Premise: A battle between New York’s greatest superhero and worst supervillain ends in a cataclysmic event: a tear in space that opens a rift into an alternate universe. The Empire State is similar to New York in most aspects, but there is only the island, it is the prohibition era, and it is always wartime. War ships go into the fog surrounding the Empire State to fight the Enemy, but never return.
In the Empire State, private investigator Rad Bradbury has been hired to find a missing girl, but his investigation leads him into a plot that is threatening the very existence of his world. He meets some interesting and dangerous people along the way, but he really has to rely on his wits to solve the mystery and to help him survive. With lurking airships, robots, and men in gas masks, very little makes sense. It is up to Rad to piece together the bigger mystery that he has been thrown into.
Themes: Empire State is a crime noir mystery, where Rad Bradbury is on the job searching for Sam Saturn. But his discoveries are more than just about the girl. Clues lead to questions and questions lead to people, all of which open new doors into places Rad has never before known. We are left guessing until the very end.
In his investigation, Rad quickly learns that everyone and everything is not as it appears. He can’t really trust anyone, and therefore solving the crime and saving the world becomes that much more difficult. Those he thinks he can trust might turn out to be his enemy, or vice versa. In Empire State the lines between trust, friendship, and morality are blurred.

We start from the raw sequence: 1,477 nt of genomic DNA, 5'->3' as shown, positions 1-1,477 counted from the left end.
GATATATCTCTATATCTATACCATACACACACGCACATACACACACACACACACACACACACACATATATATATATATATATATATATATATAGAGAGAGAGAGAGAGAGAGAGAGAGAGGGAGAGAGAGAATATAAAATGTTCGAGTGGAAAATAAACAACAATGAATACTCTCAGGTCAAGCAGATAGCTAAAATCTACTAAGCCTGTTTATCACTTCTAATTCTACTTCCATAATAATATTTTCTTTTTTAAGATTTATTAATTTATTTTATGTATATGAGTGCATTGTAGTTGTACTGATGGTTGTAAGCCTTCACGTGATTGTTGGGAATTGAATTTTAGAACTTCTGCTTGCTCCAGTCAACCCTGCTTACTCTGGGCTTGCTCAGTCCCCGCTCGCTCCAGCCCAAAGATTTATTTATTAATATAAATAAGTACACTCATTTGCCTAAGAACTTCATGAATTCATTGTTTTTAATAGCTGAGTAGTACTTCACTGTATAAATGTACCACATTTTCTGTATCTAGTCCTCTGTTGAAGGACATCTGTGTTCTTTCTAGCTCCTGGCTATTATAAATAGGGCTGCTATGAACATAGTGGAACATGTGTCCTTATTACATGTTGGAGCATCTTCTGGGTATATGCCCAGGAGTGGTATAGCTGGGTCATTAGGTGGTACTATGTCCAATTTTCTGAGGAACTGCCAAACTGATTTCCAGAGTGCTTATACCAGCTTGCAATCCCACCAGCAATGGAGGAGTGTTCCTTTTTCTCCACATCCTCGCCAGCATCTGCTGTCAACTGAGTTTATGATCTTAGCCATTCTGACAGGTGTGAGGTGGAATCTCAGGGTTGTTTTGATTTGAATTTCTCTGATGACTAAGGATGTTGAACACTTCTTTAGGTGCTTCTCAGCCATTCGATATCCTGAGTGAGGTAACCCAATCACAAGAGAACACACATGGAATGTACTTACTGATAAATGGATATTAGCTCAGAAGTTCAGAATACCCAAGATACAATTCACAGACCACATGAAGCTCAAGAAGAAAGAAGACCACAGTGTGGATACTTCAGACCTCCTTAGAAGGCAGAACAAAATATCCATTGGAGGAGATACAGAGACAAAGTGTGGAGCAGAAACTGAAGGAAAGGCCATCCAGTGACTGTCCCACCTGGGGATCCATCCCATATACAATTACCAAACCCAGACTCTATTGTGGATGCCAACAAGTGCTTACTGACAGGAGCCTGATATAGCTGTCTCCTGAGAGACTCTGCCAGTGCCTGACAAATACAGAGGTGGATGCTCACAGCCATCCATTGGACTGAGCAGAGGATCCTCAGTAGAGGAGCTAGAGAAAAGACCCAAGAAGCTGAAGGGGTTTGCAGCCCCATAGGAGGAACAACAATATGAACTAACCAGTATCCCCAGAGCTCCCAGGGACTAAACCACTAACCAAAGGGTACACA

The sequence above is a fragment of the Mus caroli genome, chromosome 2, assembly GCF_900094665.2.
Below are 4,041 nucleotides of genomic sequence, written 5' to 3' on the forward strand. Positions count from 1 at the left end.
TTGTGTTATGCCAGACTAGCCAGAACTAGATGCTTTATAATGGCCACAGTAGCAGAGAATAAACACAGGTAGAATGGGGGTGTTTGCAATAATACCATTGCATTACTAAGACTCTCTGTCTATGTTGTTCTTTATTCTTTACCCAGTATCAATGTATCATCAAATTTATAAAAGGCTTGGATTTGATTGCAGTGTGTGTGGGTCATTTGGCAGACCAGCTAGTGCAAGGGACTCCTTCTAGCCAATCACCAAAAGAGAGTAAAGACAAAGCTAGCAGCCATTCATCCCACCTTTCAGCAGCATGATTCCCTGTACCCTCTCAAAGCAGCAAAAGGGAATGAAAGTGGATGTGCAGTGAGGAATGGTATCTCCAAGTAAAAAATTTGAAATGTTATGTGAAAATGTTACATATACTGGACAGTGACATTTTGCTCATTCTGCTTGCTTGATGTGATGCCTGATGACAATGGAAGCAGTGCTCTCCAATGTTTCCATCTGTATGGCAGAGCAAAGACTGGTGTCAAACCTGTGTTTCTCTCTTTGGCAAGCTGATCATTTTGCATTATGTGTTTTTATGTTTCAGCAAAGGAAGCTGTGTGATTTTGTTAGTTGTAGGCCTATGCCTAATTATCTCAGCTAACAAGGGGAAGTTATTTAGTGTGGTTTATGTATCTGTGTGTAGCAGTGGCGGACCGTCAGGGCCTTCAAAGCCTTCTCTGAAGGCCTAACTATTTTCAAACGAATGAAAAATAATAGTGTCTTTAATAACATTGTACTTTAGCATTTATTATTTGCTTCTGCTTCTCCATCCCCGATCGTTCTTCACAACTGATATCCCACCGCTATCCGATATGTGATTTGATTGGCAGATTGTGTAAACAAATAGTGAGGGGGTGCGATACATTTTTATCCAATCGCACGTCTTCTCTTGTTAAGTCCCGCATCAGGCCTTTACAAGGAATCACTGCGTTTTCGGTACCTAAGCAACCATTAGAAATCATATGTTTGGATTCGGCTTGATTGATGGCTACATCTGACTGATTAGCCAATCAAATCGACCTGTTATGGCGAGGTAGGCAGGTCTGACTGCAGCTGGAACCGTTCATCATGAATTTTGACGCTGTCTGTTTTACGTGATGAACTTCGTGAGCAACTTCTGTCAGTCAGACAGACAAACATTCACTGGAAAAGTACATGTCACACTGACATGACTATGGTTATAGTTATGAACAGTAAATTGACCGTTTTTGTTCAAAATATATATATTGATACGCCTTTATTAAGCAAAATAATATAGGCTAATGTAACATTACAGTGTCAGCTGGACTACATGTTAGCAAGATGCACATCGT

Pros: My favorite thing about Empire State is that it is full of compelling characters. With every character having questionable morality, I found myself rooting for Rad Bradbury through the very end. In spite of his flaws, he is still honorable and just. Though there could have been more world-building and exploration in each element, I enjoyed the various genre elements mashed together: steampunk, superheroes, crime noir, and alternate universes.
Cons: There are certain things that are very difficult to do in fiction, and Empire State is infused with several that I have already mentioned. The alternate universe element is intriguing, but I felt it could have used more time set aside for explanation right from the beginning without giving anything away, especially since it is revealed on the back cover of the book. Because of these things I was confused through a good portion of the beginning, which made it seem to go slower. And the time and technology differentiation between the two worlds has almost no explanation other than “these are two separate worlds so things works differently.”
Recommendations: I read Empire State because I liked the cover and the premise, knowing that it has superheroes, crime noir drama, with steampunk elements. I was a little disappointed in cramming so many different genres into one book only because I felt like each of them could have been given a little more treatment or some of them could have been cut out to make something really great. The good thing is that the characters really started to grow on me, along with the little pocket universe. I think that Adam Christopher has created something special in Empire State. I only hope that the second book expands on the world using the strong points in this one: solid characters and a gritty setting.